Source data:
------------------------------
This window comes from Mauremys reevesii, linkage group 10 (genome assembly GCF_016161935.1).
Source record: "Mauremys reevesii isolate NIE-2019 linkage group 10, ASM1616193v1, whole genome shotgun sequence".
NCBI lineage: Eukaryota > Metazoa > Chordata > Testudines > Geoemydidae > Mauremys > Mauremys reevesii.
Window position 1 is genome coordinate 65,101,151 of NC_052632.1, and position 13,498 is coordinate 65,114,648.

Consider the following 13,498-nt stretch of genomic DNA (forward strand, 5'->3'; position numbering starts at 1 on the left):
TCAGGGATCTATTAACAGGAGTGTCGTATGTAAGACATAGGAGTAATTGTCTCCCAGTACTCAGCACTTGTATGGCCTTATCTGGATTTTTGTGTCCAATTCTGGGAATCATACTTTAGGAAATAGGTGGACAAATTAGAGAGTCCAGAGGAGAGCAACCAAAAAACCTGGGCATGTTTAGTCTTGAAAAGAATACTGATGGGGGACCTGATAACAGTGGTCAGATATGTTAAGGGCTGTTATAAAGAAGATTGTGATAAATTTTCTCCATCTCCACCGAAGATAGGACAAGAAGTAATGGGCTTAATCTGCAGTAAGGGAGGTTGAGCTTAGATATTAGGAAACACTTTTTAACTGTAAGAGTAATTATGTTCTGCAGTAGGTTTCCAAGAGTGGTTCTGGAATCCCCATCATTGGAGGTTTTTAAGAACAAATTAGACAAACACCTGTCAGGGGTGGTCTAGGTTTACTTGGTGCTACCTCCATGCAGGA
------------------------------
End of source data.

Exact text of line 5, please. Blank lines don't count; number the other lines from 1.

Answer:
Consider the following 13,498-nt stretch of genomic DNA (forward strand, 5'->3'; position numbering starts at 1 on the left):